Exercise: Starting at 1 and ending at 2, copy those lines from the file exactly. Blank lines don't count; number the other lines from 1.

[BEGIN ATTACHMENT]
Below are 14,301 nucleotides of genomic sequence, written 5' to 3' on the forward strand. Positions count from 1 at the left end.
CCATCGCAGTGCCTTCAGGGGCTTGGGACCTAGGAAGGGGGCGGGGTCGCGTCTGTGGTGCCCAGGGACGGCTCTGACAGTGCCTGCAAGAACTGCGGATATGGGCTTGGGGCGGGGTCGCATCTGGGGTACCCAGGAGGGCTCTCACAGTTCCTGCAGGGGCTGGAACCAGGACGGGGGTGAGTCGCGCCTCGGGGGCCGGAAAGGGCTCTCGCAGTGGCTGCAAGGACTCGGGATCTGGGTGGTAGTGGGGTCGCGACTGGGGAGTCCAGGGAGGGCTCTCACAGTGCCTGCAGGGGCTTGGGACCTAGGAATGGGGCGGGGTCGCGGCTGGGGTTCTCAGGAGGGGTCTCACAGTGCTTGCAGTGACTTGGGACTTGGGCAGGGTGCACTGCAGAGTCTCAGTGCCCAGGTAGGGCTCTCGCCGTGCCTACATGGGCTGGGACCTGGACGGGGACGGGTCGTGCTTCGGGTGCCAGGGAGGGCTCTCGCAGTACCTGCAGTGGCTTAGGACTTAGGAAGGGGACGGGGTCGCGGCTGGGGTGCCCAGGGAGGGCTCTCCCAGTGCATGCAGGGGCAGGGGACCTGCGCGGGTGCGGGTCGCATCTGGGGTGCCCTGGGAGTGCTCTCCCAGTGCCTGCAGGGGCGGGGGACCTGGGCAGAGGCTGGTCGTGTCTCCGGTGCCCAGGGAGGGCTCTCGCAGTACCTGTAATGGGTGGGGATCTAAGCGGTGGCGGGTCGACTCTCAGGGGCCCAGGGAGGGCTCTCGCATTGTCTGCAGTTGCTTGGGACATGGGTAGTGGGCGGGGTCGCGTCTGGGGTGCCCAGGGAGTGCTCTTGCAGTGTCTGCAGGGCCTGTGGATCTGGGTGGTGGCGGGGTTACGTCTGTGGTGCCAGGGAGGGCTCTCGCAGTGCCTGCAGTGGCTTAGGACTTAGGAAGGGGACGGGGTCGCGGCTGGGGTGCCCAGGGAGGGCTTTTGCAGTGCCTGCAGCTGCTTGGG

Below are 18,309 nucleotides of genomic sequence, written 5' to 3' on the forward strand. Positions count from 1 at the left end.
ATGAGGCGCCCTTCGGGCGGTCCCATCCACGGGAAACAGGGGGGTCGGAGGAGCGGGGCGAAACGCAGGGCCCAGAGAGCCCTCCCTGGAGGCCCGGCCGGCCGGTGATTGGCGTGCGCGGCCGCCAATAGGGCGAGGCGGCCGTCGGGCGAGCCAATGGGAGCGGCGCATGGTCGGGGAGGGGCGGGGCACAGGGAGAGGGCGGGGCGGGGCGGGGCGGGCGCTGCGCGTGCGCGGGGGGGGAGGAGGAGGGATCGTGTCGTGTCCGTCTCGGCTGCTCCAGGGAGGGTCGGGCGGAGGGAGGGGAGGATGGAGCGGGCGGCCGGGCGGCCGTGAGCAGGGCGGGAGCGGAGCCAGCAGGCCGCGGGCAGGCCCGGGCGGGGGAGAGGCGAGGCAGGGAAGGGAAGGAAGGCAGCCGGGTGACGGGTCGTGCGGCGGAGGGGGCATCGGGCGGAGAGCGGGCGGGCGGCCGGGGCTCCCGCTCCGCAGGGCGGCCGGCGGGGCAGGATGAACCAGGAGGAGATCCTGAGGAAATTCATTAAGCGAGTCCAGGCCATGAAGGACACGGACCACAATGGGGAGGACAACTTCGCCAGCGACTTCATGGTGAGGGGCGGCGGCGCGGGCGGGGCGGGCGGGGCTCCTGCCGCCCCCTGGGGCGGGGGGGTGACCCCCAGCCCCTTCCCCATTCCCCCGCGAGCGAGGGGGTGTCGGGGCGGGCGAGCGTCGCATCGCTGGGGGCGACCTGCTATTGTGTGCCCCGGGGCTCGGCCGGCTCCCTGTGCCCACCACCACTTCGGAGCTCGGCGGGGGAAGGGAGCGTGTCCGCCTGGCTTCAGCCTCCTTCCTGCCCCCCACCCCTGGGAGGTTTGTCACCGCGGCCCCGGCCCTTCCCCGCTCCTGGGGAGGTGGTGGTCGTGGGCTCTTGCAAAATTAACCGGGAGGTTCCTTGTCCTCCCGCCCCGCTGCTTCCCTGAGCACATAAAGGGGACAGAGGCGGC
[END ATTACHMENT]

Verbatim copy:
Below are 14,301 nucleotides of genomic sequence, written 5' to 3' on the forward strand. Positions count from 1 at the left end.
CCATCGCAGTGCCTTCAGGGGCTTGGGACCTAGGAAGGGGGCGGGGTCGCGTCTGTGGTGCCCAGGGACGGCTCTGACAGTGCCTGCAAGAACTGCGGATATGGGCTTGGGGCGGGGTCGCATCTGGGGTACCCAGGAGGGCTCTCACAGTTCCTGCAGGGGCTGGAACCAGGACGGGGGTGAGTCGCGCCTCGGGGGCCGGAAAGGGCTCTCGCAGTGGCTGCAAGGACTCGGGATCTGGGTGGTAGTGGGGTCGCGACTGGGGAGTCCAGGGAGGGCTCTCACAGTGCCTGCAGGGGCTTGGGACCTAGGAATGGGGCGGGGTCGCGGCTGGGGTTCTCAGGAGGGGTCTCACAGTGCTTGCAGTGACTTGGGACTTGGGCAGGGTGCACTGCAGAGTCTCAGTGCCCAGGTAGGGCTCTCGCCGTGCCTACATGGGCTGGGACCTGGACGGGGACGGGTCGTGCTTCGGGTGCCAGGGAGGGCTCTCGCAGTACCTGCAGTGGCTTAGGACTTAGGAAGGGGACGGGGTCGCGGCTGGGGTGCCCAGGGAGGGCTCTCCCAGTGCATGCAGGGGCAGGGGACCTGCGCGGGTGCGGGTCGCATCTGGGGTGCCCTGGGAGTGCTCTCCCAGTGCCTGCAGGGGCGGGGGACCTGGGCAGAGGCTGGTCGTGTCTCCGGTGCCCAGGGAGGGCTCTCGCAGTACCTGTAATGGGTGGGGATCTAAGCGGTGGCGGGTCGACTCTCAGGGGCCCAGGGAGGGCTCTCGCATTGTCTGCAGTTGCTTGGGACATGGGTAGTGGGCGGGGTCGCGTCTGGGGTGCCCAGGGAGTGCTCTTGCAGTGTCTGCAGGGCCTGTGGATCTGGGTGGTGGCGGGGTTACGTCTGTGGTGCCAGGGAGGGCTCTCGCAGTGCCTGCAGTGGCTTAGGACTTAGGAAGGGGACGGGGTCGCGGCTGGGGTGCCCAGGGAGGGCTTTTGCAGTGCCTGCAGCTGCTTGGG